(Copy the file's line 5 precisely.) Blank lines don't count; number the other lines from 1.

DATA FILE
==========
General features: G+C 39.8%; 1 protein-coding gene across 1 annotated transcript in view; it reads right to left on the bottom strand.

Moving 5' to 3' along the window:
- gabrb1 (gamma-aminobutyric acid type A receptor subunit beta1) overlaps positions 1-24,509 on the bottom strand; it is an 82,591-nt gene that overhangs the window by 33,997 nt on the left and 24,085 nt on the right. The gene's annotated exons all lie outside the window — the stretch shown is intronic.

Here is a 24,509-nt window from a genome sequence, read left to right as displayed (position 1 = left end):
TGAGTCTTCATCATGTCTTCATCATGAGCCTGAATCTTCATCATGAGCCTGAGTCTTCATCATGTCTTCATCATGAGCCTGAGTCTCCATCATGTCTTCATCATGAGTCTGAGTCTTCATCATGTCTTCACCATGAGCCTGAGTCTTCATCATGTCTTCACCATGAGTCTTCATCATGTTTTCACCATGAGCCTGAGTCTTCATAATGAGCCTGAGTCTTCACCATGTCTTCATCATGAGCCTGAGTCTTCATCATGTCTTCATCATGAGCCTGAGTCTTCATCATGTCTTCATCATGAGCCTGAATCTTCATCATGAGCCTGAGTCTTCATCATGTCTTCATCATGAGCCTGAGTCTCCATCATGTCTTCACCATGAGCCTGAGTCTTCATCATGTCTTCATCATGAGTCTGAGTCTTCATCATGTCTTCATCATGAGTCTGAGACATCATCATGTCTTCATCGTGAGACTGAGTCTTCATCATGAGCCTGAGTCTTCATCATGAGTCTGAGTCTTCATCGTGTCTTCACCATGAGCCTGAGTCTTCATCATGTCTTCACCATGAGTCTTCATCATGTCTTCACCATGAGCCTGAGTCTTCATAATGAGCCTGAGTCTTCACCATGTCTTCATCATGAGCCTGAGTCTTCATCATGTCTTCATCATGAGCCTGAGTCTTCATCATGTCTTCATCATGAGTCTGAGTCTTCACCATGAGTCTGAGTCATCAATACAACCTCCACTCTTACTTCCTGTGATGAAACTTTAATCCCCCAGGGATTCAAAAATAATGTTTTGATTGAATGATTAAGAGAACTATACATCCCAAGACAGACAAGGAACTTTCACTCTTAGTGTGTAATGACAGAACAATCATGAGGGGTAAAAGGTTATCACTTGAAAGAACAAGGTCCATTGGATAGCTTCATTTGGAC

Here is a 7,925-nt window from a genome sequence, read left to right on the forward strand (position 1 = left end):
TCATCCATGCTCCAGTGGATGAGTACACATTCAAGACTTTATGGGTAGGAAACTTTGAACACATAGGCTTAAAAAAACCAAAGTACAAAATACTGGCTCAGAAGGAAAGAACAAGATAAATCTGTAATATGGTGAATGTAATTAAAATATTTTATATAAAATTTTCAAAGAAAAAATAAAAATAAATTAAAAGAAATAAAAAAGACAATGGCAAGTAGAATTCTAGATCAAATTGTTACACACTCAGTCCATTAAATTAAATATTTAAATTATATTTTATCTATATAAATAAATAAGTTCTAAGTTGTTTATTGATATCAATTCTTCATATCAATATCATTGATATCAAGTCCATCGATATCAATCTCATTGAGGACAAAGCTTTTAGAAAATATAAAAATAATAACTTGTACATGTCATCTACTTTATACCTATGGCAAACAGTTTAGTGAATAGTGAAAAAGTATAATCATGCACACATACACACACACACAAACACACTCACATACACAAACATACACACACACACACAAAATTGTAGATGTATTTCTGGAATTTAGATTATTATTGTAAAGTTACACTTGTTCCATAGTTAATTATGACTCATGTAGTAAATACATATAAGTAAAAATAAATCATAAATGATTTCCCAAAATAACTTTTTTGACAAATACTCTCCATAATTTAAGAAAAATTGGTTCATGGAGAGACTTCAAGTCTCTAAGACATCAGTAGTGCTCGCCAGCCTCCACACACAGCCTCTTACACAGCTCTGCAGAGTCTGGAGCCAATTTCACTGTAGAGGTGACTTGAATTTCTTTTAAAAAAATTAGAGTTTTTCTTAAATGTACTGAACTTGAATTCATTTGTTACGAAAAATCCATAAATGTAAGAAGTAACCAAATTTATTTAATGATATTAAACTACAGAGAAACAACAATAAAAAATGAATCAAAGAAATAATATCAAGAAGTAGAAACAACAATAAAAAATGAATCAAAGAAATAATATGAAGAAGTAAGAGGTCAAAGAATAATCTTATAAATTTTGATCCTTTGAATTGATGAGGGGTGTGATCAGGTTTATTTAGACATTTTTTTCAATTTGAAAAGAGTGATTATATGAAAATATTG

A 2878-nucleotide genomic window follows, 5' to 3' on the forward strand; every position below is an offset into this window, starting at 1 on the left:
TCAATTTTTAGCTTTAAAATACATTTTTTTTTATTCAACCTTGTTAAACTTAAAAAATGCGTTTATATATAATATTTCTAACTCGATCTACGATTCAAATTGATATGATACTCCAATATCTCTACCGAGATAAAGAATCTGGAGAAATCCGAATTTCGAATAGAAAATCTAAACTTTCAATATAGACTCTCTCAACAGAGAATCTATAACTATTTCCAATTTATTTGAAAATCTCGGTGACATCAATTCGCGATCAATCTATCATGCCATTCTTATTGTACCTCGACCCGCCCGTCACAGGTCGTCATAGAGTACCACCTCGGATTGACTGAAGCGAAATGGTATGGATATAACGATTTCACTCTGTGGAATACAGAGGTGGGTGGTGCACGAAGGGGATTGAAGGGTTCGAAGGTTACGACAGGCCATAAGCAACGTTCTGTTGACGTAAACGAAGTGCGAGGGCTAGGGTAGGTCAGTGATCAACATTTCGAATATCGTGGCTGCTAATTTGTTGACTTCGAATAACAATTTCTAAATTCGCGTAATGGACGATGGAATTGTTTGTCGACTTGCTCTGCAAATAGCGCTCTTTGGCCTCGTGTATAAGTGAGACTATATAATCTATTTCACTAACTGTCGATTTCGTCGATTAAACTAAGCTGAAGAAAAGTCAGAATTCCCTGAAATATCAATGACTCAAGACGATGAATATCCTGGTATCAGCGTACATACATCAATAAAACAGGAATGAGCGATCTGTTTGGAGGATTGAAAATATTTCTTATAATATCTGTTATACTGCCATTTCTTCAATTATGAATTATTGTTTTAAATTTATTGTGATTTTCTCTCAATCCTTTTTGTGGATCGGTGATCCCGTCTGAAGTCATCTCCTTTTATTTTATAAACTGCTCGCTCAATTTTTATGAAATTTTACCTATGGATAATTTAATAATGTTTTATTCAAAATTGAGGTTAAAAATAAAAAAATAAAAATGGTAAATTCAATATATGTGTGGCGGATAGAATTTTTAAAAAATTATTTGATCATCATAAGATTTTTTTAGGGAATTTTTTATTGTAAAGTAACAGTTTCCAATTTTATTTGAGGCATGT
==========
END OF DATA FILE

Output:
TGAGTCTTCATCATGTCTTCATCATGAGCCTGAATCTTCATCATGAGCCTGAGTCTTCATCATGTCTTCATCATGAGCCTGAGTCTCCATCATGTCTTCATCATGAGTCTGAGTCTTCATCATGTCTTCACCATGAGCCTGAGTCTTCATCATGTCTTCACCATGAGTCTTCATCATGTTTTCACCATGAGCCTGAGTCTTCATAATGAGCCTGAGTCTTCACCATGTCTTCATCATGAGCCTGAGTCTTCATCATGTCTTCATCATGAGCCTGAGTCTTCATCATGTCTTCATCATGAGCCTGAATCTTCATCATGAGCCTGAGTCTTCATCATGTCTTCATCATGAGCCTGAGTCTCCATCATGTCTTCACCATGAGCCTGAGTCTTCATCATGTCTTCATCATGAGTCTGAGTCTTCATCATGTCTTCATCATGAGTCTGAGACATCATCATGTCTTCATCGTGAGACTGAGTCTTCATCATGAGCCTGAGTCTTCATCATGAGTCTGAGTCTTCATCGTGTCTTCACCATGAGCCTGAGTCTTCATCATGTCTTCACCATGAGTCTTCATCATGTCTTCACCATGAGCCTGAGTCTTCATAATGAGCCTGAGTCTTCACCATGTCTTCATCATGAGCCTGAGTCTTCATCATGTCTTCATCATGAGCCTGAGTCTTCATCATGTCTTCATCATGAGTCTGAGTCTTCACCATGAGTCTGAGTCATCAATACAACCTCCACTCTTACTTCCTGTGATGAAACTTTAATCCCCCAGGGATTCAAAAATAATGTTTTGATTGAATGATTAAGAGAACTATACATCCCAAGACAGACAAGGAACTTTCACTCTTAGTGTGTAATGACAGAACAATCATGAGGGGTAAAAGGTTATCACTTGAAAGAACAAGGTCCATTGGATAGCTTCATTTGGAC